The NFL’s 6-owner Compensation Committee will hold a conference call later today to discuss Commissioner Goodell’s proposed contract extension, despite opposition (i.e. threat of a lawsuit) from Cowboys owner Jerry Jones. The commissioner’s salary and compensation package is at the top of the agenda; with reports indicating that Goodell has formally requested $49.5 million in annual salary, plus the lifetime use of a private jet and healthcare for his family. At least one NFL owner agrees with Jones, saying “that number for Roger just seems too much. It’s offensive. It’s unseemly.” Goodell made $34 million in 2015, the last year that the league maintained a tax-exempt status that required his salary be made public.

Howie Long-Short: $49.5 million would have made Goodell the 3rd highest paid CEO in 2016, behind only Les Moonves (CBS, $68.6 million) and Tom Rutledge (CHTR, $98 million). For comparison purposes, Moonves’ CBS Corp. generated $13.17 billion in 2016, while Charter Communications brought in over $29 billion in ‘16 revenue. Goodell has grown NFL revenues to over $15 billion; perhaps his asking price isn’t nearly as “offensive” as it initially appears.

Fan Marino: I asked NFL Live Host Trey Wingo if he thought Commissioner Goodell was worthy of a $50 million annual salary. His response, “here’s the deal. You are worth what someone is willing to pay you. Jerry Jones was one of the 31 (Packers are public) owners that voted unanimously in favor of Roger’s contract extension. The 6-person Compensation Committee will decide what fair compensation is. Now, Jerry is upset with Roger and is trying to spearhead a change on something he’s already voted on. At the end of the day, you’ve already negotiated this. You can’t go back now.” Trey’s right, Jerry voted in favor of Goodell’s extension and knew his compensation would be determined at the sole discretion of the Compensation Committee. His opportunity to present opposition has passed.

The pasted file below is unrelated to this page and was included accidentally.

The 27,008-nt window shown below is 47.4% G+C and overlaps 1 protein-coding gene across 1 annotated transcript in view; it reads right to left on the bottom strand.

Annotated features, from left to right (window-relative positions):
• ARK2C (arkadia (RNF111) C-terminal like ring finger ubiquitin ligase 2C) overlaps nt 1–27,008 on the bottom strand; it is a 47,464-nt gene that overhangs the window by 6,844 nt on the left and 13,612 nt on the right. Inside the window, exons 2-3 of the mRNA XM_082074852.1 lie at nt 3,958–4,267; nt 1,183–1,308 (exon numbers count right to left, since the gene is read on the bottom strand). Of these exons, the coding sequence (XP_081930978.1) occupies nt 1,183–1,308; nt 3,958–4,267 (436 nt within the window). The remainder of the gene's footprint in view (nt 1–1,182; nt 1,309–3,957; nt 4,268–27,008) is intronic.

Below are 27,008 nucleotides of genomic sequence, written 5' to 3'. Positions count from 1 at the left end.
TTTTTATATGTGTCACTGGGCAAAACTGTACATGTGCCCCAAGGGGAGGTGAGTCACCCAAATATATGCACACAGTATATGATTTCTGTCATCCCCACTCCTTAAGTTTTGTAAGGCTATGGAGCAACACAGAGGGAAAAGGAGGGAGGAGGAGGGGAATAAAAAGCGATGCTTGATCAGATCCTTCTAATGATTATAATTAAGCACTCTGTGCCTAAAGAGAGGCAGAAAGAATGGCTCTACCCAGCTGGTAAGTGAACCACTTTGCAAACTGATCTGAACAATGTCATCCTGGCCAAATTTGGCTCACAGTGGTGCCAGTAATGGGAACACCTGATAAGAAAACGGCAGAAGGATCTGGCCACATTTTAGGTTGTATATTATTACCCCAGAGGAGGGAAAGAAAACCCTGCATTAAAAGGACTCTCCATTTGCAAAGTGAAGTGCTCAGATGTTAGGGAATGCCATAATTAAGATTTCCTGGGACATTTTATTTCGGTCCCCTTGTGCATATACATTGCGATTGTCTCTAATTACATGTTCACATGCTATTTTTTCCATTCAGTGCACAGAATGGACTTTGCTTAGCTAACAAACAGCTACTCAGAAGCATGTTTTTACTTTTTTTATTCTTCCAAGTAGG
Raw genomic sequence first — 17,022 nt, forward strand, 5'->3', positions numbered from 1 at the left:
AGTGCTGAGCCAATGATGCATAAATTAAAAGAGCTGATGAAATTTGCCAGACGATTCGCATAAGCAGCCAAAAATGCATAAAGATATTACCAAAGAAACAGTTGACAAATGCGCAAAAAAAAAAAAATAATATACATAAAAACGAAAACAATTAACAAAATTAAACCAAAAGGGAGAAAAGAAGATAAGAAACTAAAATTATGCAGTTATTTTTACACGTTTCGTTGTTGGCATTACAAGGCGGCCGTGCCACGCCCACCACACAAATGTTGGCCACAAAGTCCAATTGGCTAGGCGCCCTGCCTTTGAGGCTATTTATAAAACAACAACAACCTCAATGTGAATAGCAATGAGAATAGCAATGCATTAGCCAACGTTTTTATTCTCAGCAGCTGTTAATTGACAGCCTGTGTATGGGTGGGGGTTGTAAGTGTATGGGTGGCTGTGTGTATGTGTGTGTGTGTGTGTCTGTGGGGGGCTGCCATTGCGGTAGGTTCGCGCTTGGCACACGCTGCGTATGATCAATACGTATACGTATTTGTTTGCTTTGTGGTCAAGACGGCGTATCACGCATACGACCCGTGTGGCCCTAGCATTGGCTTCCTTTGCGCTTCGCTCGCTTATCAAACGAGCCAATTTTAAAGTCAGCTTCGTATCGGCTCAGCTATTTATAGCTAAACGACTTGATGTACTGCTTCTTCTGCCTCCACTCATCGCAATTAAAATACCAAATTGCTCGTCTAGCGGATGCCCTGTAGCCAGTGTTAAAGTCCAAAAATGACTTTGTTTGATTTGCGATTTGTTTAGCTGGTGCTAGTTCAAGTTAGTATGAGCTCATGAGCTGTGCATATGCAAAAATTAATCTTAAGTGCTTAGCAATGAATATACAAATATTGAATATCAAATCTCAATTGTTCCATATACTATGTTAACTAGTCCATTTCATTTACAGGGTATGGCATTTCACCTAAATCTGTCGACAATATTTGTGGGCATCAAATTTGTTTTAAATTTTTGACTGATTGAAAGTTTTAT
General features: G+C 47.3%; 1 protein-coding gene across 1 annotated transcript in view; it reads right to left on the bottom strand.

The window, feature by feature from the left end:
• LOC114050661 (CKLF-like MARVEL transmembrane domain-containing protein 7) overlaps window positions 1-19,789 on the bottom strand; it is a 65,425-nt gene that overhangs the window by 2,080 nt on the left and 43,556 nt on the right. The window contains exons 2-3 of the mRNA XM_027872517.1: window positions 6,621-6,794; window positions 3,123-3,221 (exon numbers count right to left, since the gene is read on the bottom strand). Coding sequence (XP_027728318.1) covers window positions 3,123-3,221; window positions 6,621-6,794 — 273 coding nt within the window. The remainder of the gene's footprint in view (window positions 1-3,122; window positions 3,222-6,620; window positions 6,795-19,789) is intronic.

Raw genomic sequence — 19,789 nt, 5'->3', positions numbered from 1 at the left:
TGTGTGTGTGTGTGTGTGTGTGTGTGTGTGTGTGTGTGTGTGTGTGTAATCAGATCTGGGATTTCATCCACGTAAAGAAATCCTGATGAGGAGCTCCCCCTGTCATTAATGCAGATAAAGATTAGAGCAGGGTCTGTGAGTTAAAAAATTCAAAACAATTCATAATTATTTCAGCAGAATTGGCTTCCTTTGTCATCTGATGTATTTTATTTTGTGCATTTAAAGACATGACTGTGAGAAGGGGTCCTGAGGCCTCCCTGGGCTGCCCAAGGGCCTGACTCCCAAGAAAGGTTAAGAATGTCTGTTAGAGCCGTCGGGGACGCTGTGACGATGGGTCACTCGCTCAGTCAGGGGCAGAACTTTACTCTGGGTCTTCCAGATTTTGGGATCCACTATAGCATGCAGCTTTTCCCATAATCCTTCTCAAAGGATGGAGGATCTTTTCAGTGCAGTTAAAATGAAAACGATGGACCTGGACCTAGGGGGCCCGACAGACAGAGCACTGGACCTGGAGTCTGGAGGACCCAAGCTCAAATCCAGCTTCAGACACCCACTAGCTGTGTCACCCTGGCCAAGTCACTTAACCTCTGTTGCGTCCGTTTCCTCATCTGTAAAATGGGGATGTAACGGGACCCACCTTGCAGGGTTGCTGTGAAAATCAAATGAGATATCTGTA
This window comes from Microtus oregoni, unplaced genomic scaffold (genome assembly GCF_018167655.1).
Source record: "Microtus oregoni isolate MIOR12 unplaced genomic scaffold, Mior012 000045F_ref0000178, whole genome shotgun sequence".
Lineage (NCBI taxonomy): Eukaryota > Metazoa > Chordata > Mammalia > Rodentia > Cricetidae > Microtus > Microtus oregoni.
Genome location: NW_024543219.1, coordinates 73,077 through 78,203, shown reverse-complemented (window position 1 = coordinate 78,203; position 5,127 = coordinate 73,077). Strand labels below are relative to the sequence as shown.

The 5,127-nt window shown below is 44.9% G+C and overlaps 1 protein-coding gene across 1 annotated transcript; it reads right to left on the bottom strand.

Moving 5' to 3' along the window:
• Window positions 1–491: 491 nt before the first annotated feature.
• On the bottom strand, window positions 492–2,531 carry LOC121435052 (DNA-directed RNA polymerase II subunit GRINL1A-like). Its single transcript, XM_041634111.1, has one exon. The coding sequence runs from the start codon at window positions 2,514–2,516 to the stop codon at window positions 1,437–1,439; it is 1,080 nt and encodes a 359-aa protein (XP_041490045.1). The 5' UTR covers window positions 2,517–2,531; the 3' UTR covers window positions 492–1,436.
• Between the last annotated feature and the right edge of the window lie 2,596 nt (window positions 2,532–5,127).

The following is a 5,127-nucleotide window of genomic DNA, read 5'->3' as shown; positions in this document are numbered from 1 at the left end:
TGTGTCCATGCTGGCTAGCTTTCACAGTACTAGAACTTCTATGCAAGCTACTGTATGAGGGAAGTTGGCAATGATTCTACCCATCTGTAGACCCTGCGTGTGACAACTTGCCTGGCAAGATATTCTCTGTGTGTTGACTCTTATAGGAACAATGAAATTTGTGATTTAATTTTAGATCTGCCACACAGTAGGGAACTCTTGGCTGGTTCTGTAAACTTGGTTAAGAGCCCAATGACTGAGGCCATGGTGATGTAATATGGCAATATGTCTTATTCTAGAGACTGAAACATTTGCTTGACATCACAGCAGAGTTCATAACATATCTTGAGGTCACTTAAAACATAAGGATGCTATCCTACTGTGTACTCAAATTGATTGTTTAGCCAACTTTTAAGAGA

Editor Note: Beginning Monday November 27th, Golic & Wingo will air weekdays from 6-10a EST on ESPN (DIS) radio, with simulcast on ESPN2 (moving to ESPNU in January).

Sources: Committee to talk Roger Goodell contract; last commish proposal included $49.5M salary, private jet

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Charter Communications (CHTR), the country’s 2nd leading cable provider (behind CMCSA), will be introducing a sports-free streaming service under its Spectrum brand. The bundle will include 25 news & entertainment channels, but NO sports channels, for just $19.95/mo. The base package does not include any ESPN, Fox Sports, NBC Sports or CBS Sports channels.


Charter Communications testing a sports-free skinny bundle offering

Howie Long-Short opines: The break-up of the bundle continues. ESPN is a victim of their own success. Margins and subs are under pressure, though still hugely profitable. As for sports leagues, OTT could actually lead to more bidders and ever-higher value for sports rights.

Fan Marino says: ESPN is paying 4x the amount paid in 2015-2016, for NBA games through the 2024-2025 season. The 2nd leading cable provider is planning on offering a bundle without ESPN. When does the cost of programming begin to exceed the revenue generated from NBA broadcasts?